Across Asia, disasters and climate change impacts have had, and will continue to have, profound effects on people and the places they call home. Building on a global mapping by the Platform on Disaster Displacement (PDD), this snapshot draws on cases identified
in Asia to shine a spotlight on notable characteristics and insights that emerge in this regional context.
Facing the impacts and risks of climate change and disasters, communities and authorities in the Pacific region have initiated planned relocation of people out of harm’s way. Building on a global mapping by the Platform on Disaster Displacement (PDD), this snapshot draws on cases identified in the Pacific region and offers insights on regional specific features of planned relocation.
This publication builds on the landmark 2018 Groundswell report to examine climate-induced migration in the Lake Victoria Basin to inform policy makers and practitioners about the urgency for near- and farsighted planning, policy, and action as an integral part of the development response. This report uses a quantitative and qualitative understanding of plausible future climate migration scenarios and proposes core policy direction and domains for action to better anticipate and prepare for the issue. It also provides strategic policy responses to guide countries in the Lake Victoria Basin to better anticipate and prepare for the expected 16.6 – 38.5 million internal climate migrants in the Victoria Basin countries by 2020.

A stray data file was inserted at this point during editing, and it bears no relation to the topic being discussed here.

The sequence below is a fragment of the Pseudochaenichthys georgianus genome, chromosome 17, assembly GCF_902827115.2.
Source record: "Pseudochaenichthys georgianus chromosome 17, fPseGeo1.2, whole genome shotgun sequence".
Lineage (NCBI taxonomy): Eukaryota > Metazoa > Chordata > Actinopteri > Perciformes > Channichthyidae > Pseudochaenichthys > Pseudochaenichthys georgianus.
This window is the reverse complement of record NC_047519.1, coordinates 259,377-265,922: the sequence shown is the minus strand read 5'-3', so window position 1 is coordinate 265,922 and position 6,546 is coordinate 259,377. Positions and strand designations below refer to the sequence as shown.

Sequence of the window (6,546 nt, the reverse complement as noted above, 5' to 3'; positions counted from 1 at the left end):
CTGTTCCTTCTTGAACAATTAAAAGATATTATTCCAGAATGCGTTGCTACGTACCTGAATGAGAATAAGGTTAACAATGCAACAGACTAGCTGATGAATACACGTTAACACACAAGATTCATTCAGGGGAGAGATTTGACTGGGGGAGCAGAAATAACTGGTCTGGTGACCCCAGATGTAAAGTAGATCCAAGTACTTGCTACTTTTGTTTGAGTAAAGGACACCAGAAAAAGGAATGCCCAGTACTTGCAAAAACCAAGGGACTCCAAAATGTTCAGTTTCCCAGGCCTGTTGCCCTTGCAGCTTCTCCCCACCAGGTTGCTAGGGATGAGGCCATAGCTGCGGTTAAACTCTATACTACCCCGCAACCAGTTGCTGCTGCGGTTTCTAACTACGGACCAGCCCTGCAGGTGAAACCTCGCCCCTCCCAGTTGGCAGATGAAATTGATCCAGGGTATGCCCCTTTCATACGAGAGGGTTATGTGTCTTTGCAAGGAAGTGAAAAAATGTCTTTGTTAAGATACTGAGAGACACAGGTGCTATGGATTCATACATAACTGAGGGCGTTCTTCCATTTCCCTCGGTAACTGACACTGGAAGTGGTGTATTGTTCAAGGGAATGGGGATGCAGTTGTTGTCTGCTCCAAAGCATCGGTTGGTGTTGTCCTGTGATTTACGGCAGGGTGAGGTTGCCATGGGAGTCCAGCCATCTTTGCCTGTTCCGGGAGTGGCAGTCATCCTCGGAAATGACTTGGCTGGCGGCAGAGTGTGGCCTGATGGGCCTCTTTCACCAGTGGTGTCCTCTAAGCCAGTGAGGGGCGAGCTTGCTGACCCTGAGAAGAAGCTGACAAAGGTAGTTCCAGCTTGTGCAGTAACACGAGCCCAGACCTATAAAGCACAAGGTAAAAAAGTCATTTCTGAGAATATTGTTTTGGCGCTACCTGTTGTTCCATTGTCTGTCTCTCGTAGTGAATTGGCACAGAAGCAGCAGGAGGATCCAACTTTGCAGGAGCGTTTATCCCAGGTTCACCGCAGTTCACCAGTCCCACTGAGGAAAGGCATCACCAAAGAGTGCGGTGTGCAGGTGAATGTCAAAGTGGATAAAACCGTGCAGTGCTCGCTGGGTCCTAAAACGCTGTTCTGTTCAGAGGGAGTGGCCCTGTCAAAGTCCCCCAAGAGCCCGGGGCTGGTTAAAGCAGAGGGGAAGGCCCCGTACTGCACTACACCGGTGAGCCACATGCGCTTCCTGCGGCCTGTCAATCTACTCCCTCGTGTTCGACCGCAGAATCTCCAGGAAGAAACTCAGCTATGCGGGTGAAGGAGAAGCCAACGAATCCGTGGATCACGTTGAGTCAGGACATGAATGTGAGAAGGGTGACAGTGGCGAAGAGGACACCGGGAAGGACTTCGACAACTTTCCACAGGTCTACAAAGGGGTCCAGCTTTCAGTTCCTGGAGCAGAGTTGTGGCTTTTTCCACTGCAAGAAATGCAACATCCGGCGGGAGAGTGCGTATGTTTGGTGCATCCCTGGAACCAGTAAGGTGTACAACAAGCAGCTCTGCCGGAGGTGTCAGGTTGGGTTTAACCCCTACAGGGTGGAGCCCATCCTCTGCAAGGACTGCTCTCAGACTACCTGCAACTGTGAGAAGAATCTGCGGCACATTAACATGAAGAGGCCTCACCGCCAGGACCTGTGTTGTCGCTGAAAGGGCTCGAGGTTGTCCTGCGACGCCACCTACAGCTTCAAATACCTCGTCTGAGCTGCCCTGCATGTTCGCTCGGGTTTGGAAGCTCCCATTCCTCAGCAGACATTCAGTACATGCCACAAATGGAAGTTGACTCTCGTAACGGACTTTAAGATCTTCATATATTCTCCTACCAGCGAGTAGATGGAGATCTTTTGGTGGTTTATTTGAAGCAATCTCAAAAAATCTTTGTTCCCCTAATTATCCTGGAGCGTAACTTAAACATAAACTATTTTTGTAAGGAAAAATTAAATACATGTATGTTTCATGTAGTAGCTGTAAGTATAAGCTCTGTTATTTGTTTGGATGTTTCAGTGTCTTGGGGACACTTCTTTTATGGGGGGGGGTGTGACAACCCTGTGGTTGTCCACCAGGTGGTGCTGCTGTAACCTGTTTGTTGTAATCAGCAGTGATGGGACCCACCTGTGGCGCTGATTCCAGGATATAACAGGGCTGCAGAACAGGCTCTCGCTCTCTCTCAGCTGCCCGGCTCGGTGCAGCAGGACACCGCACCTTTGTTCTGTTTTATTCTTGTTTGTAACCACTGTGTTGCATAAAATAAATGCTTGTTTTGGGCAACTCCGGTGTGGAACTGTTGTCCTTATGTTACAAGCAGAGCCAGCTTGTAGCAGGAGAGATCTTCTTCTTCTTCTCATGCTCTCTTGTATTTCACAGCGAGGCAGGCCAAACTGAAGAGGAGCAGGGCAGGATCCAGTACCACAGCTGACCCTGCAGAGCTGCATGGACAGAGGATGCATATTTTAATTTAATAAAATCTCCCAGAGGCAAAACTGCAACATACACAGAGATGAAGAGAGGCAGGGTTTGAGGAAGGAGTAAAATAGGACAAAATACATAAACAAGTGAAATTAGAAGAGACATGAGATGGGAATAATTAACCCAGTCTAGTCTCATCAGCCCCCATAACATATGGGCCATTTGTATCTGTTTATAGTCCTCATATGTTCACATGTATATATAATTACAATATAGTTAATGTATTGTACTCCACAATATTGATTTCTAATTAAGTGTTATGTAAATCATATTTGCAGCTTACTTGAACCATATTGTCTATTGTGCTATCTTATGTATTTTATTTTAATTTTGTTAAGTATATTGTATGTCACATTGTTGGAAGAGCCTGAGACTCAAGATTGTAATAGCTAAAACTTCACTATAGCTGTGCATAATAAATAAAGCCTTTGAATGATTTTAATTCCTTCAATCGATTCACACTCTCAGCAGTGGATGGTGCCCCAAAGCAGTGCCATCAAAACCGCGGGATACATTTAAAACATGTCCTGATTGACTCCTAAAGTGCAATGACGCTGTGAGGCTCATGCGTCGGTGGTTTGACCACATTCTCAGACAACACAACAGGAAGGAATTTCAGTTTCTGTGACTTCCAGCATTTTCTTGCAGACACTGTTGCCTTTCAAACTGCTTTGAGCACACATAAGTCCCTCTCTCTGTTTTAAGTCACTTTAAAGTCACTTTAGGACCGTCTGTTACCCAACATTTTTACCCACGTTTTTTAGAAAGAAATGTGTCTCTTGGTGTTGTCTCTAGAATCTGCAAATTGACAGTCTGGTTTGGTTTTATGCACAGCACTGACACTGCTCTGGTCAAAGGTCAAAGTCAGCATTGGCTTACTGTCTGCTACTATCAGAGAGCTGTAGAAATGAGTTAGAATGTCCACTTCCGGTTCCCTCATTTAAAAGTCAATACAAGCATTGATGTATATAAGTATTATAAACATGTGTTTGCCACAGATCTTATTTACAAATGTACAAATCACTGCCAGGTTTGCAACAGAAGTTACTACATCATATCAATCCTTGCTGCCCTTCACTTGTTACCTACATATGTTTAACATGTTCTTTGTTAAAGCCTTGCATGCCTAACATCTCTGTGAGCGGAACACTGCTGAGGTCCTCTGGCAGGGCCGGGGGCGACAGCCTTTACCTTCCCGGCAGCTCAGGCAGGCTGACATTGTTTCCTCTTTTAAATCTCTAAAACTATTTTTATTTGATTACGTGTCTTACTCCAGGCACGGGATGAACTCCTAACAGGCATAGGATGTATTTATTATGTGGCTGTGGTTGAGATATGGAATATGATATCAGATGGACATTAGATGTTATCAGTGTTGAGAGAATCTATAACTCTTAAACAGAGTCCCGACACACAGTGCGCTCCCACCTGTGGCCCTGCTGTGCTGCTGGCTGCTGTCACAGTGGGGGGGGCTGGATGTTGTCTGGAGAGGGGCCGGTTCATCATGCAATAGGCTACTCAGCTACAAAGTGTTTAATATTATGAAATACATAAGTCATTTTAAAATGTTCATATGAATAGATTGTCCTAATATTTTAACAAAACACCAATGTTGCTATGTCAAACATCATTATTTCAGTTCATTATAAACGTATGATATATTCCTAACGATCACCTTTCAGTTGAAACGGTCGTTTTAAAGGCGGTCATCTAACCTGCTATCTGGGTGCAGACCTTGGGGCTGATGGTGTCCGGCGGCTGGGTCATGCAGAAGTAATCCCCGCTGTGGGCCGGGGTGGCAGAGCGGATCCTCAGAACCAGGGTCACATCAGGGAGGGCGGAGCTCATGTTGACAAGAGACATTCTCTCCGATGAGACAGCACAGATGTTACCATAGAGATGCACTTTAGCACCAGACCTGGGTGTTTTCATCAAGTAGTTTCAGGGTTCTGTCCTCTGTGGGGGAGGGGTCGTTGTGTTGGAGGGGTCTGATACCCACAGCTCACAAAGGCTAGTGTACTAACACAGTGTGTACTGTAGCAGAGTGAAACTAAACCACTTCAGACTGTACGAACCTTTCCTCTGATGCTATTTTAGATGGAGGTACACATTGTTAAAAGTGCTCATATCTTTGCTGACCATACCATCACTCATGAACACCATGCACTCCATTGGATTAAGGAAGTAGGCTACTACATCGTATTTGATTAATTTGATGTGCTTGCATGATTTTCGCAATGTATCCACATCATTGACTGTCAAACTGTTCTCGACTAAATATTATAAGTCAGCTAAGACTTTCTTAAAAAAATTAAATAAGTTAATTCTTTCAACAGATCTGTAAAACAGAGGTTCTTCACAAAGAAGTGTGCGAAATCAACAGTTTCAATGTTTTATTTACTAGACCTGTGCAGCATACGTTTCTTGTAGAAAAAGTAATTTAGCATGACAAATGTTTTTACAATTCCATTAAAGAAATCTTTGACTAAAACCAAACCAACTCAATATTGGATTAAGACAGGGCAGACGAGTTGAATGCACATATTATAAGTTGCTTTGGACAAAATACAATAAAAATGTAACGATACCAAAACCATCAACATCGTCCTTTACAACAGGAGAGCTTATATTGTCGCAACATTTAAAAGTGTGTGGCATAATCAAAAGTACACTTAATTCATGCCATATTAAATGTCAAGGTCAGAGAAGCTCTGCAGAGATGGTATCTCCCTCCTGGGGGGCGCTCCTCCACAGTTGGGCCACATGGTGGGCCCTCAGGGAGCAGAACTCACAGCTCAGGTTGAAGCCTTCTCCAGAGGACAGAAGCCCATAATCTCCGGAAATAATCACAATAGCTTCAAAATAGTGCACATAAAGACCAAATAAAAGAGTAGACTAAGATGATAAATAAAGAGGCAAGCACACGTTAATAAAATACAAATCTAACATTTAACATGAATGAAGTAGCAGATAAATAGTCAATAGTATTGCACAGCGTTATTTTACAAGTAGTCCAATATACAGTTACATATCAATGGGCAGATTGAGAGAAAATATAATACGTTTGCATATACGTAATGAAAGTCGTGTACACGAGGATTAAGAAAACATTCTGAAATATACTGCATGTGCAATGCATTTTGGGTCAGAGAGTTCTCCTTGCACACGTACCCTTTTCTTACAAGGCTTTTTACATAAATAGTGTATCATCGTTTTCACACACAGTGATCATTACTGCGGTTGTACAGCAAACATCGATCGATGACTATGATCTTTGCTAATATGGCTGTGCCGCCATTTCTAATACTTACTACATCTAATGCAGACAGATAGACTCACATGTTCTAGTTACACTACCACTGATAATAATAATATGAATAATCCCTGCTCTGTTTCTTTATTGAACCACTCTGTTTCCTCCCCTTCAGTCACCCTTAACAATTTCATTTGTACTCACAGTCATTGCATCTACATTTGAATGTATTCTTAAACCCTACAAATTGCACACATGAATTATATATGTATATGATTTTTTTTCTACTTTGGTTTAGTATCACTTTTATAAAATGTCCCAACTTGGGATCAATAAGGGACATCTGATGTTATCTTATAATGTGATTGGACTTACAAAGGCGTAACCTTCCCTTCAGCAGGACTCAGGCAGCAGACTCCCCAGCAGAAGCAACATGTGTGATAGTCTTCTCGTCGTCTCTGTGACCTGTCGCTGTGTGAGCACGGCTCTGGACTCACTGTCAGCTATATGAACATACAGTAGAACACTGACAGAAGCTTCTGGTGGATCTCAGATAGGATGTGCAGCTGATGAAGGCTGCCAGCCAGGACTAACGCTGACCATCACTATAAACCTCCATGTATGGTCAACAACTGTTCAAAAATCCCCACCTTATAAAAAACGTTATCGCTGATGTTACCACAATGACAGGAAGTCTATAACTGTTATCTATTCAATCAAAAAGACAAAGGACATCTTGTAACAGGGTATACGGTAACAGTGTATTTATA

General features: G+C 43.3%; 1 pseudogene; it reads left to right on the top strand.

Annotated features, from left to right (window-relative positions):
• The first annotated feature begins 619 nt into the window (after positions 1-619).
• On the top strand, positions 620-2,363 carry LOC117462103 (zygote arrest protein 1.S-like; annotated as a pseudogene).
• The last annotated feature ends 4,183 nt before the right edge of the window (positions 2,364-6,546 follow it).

This publication builds on the landmark 2018 Groundswell report to examine climate-induced migration in West Africa to inform policy makers and practitioners about the urgency for near- and farsighted planning, policy, and action as an integral part of the development response.
Report Training of Trainers – Building capacity of border officials to address disaster displacement
This report summarizes an online four-day Training of Trainers (ToT) session in June that aimed to build capacity of border officials to address disaster displacement situations. The ToT is the 2nd phase of training which follows the first virtual delivery to border officials across the Organization of Eastern Caribbean States and the Caribbean Community (CARICOM) in June 2020.
Human Mobility in the Context of Climate Change – Implications of the COVID-19 Pandemic in the Eastern Caribbean
The Eastern Caribbean region is currently faced with a dilemma: On the one hand, the region is struggling with the management of the COVID-19 pandemic which has necessitated extended State of Emergency periods with established curfews and other measures to encourage people to stay home, practice social distancing and move as little as possible. Also, borders are largely closed, hence, the Free Movement of People Regime in the Organisation of Eastern Caribbean States (OECS) region is restricted due to COVID-19. These situations imply that people cannot move within the region and internal movements are also restricted. On the other hand, the OECS region is expecting an above-average active hurricane season which, based on past experience, might require people to move within their countries or across borders as a result of hurricanes or other climate-related events. These two different crises demand contrasting kinds of action: remaining versus moving.